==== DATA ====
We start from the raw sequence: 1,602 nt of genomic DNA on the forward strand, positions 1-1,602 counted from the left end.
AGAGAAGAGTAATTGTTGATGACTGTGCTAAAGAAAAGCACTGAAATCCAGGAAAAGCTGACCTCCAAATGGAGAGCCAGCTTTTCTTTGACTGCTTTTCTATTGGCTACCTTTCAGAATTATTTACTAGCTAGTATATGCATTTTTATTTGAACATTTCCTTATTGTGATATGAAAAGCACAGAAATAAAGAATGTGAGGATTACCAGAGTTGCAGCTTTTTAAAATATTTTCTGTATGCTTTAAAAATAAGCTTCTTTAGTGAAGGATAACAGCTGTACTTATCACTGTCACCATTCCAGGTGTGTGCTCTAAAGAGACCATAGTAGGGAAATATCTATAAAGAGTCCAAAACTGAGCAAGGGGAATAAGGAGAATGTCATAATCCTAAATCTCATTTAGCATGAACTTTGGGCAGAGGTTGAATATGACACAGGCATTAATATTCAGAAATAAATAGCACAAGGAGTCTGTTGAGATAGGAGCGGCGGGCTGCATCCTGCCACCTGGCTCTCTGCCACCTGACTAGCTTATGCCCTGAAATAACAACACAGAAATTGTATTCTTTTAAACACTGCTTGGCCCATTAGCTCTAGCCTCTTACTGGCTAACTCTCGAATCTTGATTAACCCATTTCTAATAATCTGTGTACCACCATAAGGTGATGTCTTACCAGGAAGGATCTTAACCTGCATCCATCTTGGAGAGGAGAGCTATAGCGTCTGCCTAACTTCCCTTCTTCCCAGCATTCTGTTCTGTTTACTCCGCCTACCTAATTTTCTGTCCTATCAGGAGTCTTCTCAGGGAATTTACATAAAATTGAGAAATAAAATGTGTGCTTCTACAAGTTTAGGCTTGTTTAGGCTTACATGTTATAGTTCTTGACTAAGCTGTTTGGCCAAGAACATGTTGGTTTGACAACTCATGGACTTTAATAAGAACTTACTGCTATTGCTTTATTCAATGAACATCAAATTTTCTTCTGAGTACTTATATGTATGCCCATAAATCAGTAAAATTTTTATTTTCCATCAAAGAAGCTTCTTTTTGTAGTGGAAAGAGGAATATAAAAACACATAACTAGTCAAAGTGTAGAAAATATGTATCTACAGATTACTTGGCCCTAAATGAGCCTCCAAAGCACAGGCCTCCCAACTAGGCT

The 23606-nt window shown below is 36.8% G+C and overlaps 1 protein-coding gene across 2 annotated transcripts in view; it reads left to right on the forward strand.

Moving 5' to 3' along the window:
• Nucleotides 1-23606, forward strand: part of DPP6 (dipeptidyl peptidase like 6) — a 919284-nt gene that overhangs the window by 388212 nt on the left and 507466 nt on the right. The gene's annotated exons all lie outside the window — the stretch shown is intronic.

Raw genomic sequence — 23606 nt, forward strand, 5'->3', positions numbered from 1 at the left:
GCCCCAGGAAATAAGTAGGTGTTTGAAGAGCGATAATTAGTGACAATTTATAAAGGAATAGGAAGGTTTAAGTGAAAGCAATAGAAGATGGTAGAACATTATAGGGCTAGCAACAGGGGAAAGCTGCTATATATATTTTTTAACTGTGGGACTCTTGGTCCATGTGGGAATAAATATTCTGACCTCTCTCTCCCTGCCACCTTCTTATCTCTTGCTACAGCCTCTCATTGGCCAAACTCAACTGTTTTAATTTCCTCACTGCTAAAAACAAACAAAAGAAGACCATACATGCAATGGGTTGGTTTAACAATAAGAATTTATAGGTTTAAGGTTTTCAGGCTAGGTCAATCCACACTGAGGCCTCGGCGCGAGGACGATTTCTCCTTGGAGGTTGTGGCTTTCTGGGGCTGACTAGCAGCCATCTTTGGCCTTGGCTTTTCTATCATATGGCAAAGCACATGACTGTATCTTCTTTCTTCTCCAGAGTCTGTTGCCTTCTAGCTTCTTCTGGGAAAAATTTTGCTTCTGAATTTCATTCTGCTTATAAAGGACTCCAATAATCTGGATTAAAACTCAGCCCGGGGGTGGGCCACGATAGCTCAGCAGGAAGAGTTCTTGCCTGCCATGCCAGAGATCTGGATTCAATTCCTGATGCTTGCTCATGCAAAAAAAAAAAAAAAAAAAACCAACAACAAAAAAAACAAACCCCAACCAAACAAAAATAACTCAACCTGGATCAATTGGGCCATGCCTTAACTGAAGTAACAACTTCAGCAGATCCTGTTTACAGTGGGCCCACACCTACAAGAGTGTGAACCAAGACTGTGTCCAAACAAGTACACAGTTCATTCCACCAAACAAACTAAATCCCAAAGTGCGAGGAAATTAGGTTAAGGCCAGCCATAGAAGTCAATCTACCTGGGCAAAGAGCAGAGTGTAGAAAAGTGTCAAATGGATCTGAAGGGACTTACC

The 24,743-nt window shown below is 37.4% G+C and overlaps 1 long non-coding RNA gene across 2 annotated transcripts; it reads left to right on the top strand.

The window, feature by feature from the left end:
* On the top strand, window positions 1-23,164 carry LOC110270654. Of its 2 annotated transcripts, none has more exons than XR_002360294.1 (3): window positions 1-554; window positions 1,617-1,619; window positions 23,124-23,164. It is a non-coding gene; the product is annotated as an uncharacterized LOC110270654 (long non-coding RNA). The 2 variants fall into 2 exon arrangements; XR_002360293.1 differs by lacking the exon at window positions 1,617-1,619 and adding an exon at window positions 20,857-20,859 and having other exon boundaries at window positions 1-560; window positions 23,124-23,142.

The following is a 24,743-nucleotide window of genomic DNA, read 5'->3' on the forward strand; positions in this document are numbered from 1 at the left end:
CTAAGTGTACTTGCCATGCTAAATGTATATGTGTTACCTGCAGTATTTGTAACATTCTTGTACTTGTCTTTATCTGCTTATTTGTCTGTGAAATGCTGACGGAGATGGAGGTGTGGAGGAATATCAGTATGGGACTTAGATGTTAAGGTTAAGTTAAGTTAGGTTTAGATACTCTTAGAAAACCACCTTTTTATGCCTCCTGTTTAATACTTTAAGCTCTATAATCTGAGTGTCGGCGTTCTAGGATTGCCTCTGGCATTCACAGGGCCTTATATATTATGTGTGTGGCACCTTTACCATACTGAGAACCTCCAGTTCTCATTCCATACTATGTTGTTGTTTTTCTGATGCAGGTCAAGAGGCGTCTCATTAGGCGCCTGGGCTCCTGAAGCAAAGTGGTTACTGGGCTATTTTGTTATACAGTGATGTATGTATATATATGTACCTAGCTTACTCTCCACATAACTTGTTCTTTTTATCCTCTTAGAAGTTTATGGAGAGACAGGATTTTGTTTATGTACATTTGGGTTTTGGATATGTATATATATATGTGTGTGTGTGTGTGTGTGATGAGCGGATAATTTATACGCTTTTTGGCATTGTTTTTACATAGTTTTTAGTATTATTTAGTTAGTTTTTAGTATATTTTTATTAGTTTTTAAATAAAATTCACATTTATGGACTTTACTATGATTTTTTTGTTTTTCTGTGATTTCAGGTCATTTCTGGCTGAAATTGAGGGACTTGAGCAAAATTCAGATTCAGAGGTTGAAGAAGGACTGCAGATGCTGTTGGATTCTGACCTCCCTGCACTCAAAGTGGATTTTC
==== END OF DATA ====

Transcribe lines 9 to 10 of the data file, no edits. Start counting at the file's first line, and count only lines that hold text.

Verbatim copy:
The window, feature by feature from the left end:
* On the top strand, window positions 1-23,164 carry LOC110270654. Of its 2 annotated transcripts, none has more exons than XR_002360294.1 (3): window positions 1-554; window positions 1,617-1,619; window positions 23,124-23,164. It is a non-coding gene; the product is annotated as an uncharacterized LOC110270654 (long non-coding RNA). The 2 variants fall into 2 exon arrangements; XR_002360293.1 differs by lacking the exon at window positions 1,617-1,619 and adding an exon at window positions 20,857-20,859 and having other exon boundaries at window positions 1-560; window positions 23,124-23,142.